It doesn’t end there though, because when the Universe wants you to pay attention it can really shout. Hippy Boy leant me a book, Paulo Coelho’s ‘The Pilgrimage’. If you’ve ever read any of his books then you already know where I’m at with this. Apart from the fact that every line of every page is imbued with spiritual advice, one of the threads of this story is that enthusiasm is the joy of the soul, and without it you become bitter and dead inside. So the next question is – How enthusiastic are you feeling right now? Nothing dispels my enthusiasm quicker than having to spend precious hours working in an office instead of nourishing my creativity just so that I have enough money to pay bills and then not have a lot left. This month, my entire wage had gone on bills and bank charges in THREE days. What am I going to eat for the next 27 days? Probably just my words. I sat in the office yesterday and I was thinking about all this. I began to lose focus on what I was doing. I became irritable and vague, I had a terrible urge to flee and by not doing so I was nauseous and agitated. I have had some pretty crap days at work before now but I have never experienced anything quite like that. I became emotional and felt like I couldn’t remember what I was doing. I was frustrated and worried and spun out by the rapidity of the change. My heart raced. I was so fearful in fact that it registered plainly on my face and people starting asking me what was wrong and I had to pretend I was OK. The attack lasted nearly two hours. I think I was having my first taste of what for most people becomes stress related illness. It really got to me and I was still deeply disconcerted about it long after it had subsided. I honestly thought I was better at keeping my head in check than that, but it would appear I’m as susceptible to stress as anyone is.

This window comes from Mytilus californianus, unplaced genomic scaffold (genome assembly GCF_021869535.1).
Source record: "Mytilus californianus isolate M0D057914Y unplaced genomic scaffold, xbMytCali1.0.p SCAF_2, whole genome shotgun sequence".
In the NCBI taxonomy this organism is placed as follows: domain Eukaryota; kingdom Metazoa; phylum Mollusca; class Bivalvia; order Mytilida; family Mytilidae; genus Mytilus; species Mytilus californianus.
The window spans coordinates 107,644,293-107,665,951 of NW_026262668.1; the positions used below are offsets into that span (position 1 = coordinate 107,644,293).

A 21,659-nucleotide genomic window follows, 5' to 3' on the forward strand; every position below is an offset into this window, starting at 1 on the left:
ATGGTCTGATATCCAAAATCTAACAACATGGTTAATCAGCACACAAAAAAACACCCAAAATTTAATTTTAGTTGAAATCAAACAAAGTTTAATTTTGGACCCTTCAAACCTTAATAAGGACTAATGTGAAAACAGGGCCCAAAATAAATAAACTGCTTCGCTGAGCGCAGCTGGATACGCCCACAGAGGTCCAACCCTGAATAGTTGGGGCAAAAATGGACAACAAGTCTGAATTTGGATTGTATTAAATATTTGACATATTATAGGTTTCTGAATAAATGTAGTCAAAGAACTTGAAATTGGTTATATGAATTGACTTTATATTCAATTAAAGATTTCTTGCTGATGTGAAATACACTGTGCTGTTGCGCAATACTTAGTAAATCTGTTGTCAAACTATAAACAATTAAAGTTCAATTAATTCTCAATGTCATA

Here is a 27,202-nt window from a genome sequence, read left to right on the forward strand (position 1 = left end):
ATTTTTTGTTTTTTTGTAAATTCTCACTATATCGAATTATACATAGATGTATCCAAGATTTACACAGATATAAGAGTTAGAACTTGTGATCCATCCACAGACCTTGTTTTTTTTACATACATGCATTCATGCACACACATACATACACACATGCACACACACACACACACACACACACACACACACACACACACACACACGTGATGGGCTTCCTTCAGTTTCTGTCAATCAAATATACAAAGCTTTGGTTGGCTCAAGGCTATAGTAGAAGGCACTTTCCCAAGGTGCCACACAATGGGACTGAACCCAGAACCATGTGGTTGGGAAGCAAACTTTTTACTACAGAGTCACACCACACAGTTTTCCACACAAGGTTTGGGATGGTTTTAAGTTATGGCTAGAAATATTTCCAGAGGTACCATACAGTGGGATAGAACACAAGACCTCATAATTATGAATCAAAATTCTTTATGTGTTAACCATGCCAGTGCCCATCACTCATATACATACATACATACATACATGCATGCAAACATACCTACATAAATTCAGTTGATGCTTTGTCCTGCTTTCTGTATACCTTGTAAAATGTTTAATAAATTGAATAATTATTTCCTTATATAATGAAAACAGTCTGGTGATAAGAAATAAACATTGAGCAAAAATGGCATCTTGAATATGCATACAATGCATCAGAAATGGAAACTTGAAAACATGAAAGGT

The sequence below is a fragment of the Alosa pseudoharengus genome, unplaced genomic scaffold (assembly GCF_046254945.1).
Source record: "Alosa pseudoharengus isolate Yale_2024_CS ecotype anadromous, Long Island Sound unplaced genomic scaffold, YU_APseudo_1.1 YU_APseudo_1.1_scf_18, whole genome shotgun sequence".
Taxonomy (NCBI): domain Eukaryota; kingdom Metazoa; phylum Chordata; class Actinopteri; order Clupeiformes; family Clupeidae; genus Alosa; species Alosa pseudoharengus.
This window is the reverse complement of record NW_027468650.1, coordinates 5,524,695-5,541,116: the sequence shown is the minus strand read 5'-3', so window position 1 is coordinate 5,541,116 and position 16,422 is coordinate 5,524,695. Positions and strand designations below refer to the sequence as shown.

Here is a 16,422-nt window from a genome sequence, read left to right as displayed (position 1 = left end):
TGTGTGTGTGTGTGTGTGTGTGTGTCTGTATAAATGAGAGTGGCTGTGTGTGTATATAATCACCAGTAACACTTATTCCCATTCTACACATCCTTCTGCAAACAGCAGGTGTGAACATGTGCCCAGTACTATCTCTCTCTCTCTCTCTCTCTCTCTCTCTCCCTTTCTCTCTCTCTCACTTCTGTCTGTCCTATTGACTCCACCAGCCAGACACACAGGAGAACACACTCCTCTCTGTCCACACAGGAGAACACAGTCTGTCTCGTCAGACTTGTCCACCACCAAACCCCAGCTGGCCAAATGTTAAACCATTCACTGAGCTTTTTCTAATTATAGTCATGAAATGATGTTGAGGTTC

I’ve one last piece of advice to bring this to a coherent whole, because good lessons always come in three’s. This one is from Hippy Boy’s Mum (a very wise family indeed), and again it is simple and always applicable – ‘The wheels won’t fall off’. The upshot of all of this is that I’ve been so wrapped up in trying to make it as an artist that I’ve stopped enjoying the journey, becoming deeply embittered by anything that I perceive to be distracting me from that goal, like my job which is totally necessary because it pays my bills and allows me to live. This frustration has robbed me of my enthusiasm which in turn has had me churning out Art that I have not WORKED at and has wounded the only soul I will ever have. It has been this way for so long that by the time something has started to go right, like this website, I have slipped so far from the track that it took an intergalactic telephone call and a panic attack at work to wake me up. As close as it came though, the wheels didn’t fall off. Now I have to do something about it. This Blog entry is for all those people who have worked so hard for something for so long that it has become difficult to remember what it was all for. You WILL get there. Never, ever, EVER quit. Just pay attention when you’re being spoken to, it might be the Universe and you don’t want to piss it off.

by Chris
Posted in Words

2 Responses to
“Losing my Religion.”

  1. Dude says:

    Dude……keep on keepin on. It will all be worth it in the end. Now Ireally appreciate the overtime!!!!

  2. This has come at a good time for me. Sometimes I convince myself that I can’t work at what I do without some sort of goal, but it was the random playing around that got me trying new stuff and learning what I know today.

    Another good read 🙂